by: James Burgess
Many of us are employed in management positions or have influence over the thinking of managers, because they are our colleagues, bosses, clients, students, or we are in some other relationship with them. Probably most of us actually. It may be that we have adopted a position of compliance to fulfil what is expected of us in our roles, yet the time has now come to put that attitude aside and assert a more responsible position: one where we do all we can to change what must be changed, and do it as a matter of urgency.
Who will act if we do not? If we have Free Will then God actually has no authority to protect us from ourselves, we need to do it from our own volition. Day by day, it is becoming clearer that the powers that be either can’t or won’t make the changes needed to avoid imminent environmental collapse, which could actually despoil the beauty on Earth for ever—extinct species don’t regrow. Therefore these managers are part of the problem. We need to persuade them to become part of the solution, or unseat them.
No: Refuse corruption. Act always from principle and never out of an expediency that violates personal integrity. Be honest, if even it costs money. Be ecological (refuse to be wasteful, turn the lights off, encourage car-sharing etc.) Be clear in your corporate identity. Let decisions be made that honour the dignity of the firm. Survive—but not at all costs. A business has no heart or soul and is driven by forces that can corrupt individuals, yet as people, we do have hearts and souls that need to be honoured, sometimes despite corporate imperatives. If a company will only survive through ignoble actions—then let it fail.
Hello: Be open to new consciousness. Times are changing fast and markets reflect this. The urgency for remedial work on the Earth’s environment is more and more evident and such work must be affected through corporate endeavour, so there will be special opportunities for highly aware managers to develop their companies in line with the needs of the planet and its inhabitants.
Thank You: Show people that they are valued: staff, customers, suppliers, shareholders and the public. Give them all a forum so that their valuable feedback can be acknowledged. Care about them for real. Appreciate the limited resources of the Earth.
Goodbye: Confront injustice. Finish what you start. Complete all deals according to contract. Realize when it’s time to let go of past methods. Be decisive. Address problems effectively. Compete through efficiency.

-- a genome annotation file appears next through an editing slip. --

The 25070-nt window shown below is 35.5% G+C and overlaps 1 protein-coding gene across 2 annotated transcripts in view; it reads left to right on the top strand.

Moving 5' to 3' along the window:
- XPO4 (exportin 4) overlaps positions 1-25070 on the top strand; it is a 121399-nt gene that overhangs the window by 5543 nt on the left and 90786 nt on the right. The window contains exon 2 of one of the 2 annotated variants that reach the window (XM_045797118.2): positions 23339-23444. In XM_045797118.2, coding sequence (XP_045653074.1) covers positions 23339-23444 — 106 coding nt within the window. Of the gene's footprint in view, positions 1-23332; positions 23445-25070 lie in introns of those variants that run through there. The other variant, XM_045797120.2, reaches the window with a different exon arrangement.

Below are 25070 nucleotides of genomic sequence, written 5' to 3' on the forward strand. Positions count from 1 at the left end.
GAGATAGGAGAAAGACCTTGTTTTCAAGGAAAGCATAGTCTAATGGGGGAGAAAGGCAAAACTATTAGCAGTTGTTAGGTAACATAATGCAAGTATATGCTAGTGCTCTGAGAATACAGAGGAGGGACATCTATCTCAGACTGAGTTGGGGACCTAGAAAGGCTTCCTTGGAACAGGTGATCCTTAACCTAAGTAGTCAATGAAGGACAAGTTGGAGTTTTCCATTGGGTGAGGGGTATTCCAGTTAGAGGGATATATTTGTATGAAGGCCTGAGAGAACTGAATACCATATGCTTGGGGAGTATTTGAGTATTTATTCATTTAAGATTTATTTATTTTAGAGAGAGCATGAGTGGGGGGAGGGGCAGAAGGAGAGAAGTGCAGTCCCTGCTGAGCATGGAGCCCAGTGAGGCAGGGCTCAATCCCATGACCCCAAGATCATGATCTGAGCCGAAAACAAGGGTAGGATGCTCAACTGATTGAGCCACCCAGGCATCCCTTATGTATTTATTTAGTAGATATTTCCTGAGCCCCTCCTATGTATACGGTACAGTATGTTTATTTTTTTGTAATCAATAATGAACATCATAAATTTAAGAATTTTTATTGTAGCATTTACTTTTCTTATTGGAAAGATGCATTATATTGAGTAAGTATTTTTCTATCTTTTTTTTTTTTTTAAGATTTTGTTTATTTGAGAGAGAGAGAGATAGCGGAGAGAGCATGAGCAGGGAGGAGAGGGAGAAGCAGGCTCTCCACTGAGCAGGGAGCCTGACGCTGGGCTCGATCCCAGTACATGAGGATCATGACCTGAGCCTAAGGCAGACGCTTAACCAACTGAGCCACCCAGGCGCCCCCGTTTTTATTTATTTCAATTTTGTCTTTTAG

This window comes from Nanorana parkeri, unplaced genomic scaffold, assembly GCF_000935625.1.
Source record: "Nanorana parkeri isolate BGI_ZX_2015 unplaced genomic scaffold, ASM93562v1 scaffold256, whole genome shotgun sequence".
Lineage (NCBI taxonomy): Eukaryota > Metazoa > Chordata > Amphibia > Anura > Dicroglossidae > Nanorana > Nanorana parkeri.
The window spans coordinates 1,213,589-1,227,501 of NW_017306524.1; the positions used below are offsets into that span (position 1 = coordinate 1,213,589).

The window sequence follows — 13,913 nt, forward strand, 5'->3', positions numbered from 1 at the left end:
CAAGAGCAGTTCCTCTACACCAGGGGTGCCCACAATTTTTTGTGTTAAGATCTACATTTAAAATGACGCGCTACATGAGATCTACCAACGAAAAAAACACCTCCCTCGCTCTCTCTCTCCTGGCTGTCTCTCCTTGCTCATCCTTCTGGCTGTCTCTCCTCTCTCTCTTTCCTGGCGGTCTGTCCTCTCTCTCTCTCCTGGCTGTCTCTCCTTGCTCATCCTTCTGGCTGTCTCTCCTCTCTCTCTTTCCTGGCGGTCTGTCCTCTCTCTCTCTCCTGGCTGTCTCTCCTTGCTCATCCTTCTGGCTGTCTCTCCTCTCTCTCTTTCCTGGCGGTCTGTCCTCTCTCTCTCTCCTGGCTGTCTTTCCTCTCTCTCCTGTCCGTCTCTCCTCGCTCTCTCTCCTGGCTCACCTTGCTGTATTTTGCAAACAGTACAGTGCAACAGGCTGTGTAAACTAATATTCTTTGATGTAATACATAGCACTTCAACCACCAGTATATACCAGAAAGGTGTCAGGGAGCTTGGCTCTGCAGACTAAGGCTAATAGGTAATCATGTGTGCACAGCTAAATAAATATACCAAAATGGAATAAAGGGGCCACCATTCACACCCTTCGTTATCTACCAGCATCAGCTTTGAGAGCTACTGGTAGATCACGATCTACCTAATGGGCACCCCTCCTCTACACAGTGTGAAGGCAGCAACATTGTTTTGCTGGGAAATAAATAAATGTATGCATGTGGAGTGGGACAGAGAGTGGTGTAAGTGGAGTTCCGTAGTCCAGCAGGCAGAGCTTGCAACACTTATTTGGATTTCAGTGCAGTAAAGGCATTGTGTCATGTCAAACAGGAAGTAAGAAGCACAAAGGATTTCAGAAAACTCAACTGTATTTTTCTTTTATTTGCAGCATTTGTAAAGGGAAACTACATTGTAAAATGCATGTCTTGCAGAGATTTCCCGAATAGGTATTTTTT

Please: Be specific about the corporate plan. Align your interests with all others—customers, suppliers, staff etc, to win their cooperation. Make instructions to employees clear and cordial.
Sorry: Be sensitive to the effect you have upon all others. Replace faulty goods, dispose of your waste ecologically, recycle, restore forests etc and compensate fairly those who have genuine grievances.
Yes: Be aware that it is more sustainable to adopt a model of cooperation than competition, so try to be always in harmony with all people and the environment. Be softer than you need to be. Help the shareholders to agree that there’s more to the long-term success of a business than is measured by the Profit and Loss Account.
It is a feature of Western business thought that the customer is given a higher value than the supplier (the customer is always right). And yet—since all comes from Mother Earth—it is actually the supplier who is our source of nurture and sustenance. The Earth herself is the only real supplier. In business terms suppliers are often seen as middlemen, and yet they actually depend upon a supply of labour and materials (materials mined from the Earth with labour). It all comes down to labour in the end and mostly this is cheap labour, very little different from slavery. This enslavement comes as a result of raising the customer above the supplier in value. Much would change if we honoured the supplier above the customer. Consumerism itself (with all its wastefulness and abuses) would be challenged.
Is it nalve and idealistic to hope that the cut-and-thrust mentality that governs corporate endeavour will give way to an attitude based upon long-term intelligence rather than short term gains? Perhaps not too much. Major employers are often governments, which (theoretically at least) are subject to public opinion. Even the private sector is controlled significantly by the shareholders, who are very often pension and investment managers with a view to the bigger, longer picture. Ethical investment is already with us—and is here to stay: consciousness in the realm of shareholders! There has always been a conflict of interests between owners and servants; there may always be so. Yet a hundred years ago, trade unions were powerless and women had no votes. Things are changeable and individuals can influence corporate policy, given persistence and time. People are important.